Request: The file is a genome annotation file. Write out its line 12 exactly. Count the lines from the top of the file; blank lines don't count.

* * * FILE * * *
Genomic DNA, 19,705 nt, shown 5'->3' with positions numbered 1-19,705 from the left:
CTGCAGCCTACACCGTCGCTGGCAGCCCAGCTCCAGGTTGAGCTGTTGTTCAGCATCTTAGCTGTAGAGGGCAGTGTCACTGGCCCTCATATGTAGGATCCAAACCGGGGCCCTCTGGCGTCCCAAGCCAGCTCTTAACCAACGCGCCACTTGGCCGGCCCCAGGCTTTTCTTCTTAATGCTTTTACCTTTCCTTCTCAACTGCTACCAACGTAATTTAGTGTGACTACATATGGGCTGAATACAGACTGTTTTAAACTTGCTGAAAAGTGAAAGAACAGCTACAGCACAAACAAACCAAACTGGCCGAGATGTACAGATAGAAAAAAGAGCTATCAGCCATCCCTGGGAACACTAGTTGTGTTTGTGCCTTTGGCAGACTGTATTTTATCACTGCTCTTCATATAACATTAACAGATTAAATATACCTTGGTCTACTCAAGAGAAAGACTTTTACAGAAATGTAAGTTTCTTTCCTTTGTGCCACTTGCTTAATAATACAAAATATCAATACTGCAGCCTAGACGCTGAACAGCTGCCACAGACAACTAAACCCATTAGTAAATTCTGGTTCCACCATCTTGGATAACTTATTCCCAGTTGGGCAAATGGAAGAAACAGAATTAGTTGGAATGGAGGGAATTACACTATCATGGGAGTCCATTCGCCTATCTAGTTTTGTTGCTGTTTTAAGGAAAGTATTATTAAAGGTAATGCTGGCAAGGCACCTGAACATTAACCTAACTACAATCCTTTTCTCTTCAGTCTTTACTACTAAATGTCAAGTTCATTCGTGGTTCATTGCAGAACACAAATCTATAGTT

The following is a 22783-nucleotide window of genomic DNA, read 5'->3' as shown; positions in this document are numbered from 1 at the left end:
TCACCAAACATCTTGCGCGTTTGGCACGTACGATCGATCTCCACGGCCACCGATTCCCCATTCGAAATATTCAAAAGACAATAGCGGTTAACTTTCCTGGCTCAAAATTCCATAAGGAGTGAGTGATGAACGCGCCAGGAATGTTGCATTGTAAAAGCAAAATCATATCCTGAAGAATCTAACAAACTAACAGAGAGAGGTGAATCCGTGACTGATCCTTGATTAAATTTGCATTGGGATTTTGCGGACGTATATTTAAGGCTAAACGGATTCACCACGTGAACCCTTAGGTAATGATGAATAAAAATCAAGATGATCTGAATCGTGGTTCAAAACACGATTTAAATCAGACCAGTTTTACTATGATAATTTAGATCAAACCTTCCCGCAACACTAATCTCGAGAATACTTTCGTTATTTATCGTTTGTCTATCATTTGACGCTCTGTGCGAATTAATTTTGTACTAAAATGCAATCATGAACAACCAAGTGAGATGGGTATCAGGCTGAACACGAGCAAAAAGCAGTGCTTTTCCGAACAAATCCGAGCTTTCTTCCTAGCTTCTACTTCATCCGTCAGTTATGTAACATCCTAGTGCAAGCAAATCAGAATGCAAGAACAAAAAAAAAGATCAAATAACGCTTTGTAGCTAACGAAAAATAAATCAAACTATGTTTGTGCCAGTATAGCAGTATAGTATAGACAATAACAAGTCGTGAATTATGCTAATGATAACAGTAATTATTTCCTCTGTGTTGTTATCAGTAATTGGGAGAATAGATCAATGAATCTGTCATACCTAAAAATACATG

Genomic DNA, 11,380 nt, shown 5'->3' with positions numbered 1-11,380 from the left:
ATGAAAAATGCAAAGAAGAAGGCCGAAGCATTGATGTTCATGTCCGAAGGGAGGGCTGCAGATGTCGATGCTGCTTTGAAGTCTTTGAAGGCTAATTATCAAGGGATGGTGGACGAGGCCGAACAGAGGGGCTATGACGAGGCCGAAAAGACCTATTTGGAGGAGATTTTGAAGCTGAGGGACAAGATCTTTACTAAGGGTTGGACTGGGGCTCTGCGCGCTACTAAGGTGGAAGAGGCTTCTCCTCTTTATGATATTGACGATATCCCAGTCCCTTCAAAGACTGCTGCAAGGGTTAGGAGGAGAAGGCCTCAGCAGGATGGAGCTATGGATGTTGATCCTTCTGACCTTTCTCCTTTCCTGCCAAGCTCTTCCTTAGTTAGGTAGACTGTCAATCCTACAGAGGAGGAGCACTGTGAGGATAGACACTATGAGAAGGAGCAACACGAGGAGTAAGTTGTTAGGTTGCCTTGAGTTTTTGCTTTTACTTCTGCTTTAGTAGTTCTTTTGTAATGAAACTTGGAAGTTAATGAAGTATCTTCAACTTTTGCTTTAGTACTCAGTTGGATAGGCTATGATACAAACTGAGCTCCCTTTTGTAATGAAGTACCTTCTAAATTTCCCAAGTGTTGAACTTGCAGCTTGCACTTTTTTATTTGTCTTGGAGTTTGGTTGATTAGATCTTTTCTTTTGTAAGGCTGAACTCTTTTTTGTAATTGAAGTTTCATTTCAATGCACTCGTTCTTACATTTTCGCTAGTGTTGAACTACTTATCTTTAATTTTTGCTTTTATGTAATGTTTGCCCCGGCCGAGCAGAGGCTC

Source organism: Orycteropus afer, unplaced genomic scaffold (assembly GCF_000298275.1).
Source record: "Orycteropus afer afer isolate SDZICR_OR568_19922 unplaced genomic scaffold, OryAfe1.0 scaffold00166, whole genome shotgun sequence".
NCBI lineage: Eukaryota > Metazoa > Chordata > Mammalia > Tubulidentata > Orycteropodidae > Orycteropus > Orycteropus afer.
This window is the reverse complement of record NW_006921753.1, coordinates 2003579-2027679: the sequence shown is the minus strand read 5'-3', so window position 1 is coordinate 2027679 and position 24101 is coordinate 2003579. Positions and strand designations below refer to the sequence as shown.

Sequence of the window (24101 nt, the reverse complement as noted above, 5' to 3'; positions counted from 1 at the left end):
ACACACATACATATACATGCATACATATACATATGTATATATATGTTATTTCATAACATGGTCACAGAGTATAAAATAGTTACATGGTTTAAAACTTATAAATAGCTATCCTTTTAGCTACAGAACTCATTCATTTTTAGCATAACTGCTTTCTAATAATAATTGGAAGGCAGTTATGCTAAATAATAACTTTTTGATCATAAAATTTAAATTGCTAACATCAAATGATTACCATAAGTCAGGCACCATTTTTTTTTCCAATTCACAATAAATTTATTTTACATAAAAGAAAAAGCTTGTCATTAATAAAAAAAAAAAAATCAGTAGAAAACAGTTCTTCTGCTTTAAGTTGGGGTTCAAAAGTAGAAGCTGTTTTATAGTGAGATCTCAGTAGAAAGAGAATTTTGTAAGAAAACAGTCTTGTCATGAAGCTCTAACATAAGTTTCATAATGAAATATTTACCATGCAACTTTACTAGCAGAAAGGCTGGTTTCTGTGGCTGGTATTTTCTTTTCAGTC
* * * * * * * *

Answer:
ACACACATACATATACATGCATACATATACATATGTATATATATGTTATTTCATAACATGGTCACAGAGTATAAAATAGTTACATGGTTTAAAACTTATAAATAGCTATCCTTTTAGCTACAGAACTCATTCATTTTTAGCATAACTGCTTTCTAATAATAATTGGAAGGCAGTTATGCTAAATAATAACTTTTTGATCATAAAATTTAAATTGCTAACATCAAATGATTACCATAAGTCAGGCACCATTTTTTTTTCCAATTCACAATAAATTTATTTTACATAAAAGAAAAAGCTTGTCATTAATAAAAAAAAAAAAATCAGTAGAAAACAGTTCTTCTGCTTTAAGTTGGGGTTCAAAAGTAGAAGCTGTTTTATAGTGAGATCTCAGTAGAAAGAGAATTTTGTAAGAAAACAGTCTTGTCATGAAGCTCTAACATAAGTTTCATAATGAAATATTTACCATGCAACTTTACTAGCAGAAAGGCTGGTTTCTGTGGCTGGTATTTTCTTTTCAGTC